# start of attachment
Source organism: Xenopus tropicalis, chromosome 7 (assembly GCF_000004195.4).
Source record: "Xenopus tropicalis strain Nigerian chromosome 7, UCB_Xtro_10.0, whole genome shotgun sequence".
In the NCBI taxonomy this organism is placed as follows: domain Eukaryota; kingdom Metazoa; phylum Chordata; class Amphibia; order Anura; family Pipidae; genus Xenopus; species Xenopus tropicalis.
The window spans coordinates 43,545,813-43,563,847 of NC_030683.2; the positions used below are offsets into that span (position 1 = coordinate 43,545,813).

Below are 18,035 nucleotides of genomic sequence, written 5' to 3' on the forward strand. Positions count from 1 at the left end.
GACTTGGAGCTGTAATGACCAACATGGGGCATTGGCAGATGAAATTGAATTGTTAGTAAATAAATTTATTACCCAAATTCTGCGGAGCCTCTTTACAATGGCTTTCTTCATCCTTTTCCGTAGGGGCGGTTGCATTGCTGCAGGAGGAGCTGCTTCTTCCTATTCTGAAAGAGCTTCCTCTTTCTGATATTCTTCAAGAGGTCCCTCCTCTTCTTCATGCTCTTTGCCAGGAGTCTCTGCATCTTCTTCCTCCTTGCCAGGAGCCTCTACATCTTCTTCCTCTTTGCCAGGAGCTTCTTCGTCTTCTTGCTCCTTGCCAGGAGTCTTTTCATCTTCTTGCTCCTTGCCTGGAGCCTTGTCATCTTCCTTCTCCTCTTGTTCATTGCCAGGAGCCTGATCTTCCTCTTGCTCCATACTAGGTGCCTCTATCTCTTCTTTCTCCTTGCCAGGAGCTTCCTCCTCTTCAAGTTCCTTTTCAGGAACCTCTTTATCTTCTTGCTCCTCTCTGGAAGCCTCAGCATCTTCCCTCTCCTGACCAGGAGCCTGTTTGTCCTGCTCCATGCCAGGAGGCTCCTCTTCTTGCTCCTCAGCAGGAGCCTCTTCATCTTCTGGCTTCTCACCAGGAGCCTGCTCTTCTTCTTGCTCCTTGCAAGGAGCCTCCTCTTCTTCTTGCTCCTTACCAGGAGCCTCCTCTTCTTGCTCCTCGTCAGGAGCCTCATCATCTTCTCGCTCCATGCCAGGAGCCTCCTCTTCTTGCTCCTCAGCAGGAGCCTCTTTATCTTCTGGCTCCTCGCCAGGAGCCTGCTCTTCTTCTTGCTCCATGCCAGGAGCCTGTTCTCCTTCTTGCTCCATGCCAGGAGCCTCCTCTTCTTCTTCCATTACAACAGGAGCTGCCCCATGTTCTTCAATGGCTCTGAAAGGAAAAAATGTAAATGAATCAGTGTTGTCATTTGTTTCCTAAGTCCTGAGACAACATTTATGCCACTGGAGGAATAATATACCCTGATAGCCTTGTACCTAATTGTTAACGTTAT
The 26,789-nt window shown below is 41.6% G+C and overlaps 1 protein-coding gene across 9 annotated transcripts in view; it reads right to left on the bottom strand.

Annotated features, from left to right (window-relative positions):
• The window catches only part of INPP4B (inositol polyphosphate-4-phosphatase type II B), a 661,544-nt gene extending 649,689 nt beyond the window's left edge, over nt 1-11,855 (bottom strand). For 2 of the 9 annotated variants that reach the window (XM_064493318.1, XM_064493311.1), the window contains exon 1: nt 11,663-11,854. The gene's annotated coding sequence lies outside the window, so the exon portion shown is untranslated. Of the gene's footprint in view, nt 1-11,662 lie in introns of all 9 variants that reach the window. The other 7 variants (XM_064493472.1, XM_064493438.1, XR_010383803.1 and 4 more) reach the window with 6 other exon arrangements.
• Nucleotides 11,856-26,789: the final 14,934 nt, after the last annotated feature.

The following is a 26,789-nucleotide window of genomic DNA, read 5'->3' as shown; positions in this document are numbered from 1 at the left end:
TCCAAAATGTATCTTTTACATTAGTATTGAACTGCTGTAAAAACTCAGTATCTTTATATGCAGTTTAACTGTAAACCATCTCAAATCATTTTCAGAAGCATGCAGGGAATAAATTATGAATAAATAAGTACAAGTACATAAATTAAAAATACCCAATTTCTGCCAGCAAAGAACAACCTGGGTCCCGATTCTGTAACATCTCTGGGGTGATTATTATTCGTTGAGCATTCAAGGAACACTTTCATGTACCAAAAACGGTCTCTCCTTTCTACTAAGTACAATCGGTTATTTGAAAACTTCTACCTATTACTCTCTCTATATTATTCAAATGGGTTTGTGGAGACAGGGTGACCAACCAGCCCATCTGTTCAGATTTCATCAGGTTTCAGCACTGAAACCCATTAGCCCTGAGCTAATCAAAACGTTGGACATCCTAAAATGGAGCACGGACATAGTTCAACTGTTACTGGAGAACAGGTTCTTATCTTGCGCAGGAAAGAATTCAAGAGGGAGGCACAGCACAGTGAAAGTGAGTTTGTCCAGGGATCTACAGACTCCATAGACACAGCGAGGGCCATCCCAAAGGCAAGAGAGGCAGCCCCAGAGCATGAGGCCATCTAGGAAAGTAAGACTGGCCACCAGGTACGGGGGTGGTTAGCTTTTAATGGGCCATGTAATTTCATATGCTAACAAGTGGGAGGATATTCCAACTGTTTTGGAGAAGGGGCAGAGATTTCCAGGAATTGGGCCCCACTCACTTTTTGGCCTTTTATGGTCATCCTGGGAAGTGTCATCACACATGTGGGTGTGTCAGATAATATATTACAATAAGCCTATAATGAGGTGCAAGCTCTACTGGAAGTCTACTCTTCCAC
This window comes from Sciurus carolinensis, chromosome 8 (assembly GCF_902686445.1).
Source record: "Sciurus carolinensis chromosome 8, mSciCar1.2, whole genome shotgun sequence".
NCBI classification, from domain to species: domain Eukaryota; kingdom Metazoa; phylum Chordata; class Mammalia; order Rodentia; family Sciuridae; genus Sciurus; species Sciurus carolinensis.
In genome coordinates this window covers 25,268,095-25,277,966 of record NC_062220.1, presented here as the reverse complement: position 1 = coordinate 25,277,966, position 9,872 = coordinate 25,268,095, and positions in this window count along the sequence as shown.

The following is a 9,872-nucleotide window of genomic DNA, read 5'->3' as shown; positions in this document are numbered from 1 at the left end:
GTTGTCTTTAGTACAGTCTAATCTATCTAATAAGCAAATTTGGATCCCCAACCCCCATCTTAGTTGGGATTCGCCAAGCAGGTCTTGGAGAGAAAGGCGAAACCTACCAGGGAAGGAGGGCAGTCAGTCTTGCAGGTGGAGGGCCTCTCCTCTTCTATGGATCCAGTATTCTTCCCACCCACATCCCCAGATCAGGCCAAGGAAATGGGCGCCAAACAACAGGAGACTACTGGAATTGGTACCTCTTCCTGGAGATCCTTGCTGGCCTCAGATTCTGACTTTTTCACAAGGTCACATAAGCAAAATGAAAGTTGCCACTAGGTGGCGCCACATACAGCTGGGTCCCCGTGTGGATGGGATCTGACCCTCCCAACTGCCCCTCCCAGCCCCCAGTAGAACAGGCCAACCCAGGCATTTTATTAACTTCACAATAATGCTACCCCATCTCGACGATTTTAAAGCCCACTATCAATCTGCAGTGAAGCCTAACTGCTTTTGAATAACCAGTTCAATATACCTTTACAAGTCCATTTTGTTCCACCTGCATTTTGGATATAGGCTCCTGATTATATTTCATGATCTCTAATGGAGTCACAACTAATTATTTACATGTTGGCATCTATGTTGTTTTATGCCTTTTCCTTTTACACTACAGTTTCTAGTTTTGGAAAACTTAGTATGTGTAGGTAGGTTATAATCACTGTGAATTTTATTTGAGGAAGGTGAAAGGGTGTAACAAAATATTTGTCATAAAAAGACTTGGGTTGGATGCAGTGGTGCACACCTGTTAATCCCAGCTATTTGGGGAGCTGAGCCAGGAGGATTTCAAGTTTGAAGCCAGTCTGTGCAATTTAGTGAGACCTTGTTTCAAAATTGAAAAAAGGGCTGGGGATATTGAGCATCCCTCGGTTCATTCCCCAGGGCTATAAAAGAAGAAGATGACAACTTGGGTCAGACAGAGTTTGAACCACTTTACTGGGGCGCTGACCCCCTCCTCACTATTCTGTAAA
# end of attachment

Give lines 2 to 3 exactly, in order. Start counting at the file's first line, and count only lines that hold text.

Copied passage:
Source record: "Xenopus tropicalis strain Nigerian chromosome 7, UCB_Xtro_10.0, whole genome shotgun sequence".
In the NCBI taxonomy this organism is placed as follows: domain Eukaryota; kingdom Metazoa; phylum Chordata; class Amphibia; order Anura; family Pipidae; genus Xenopus; species Xenopus tropicalis.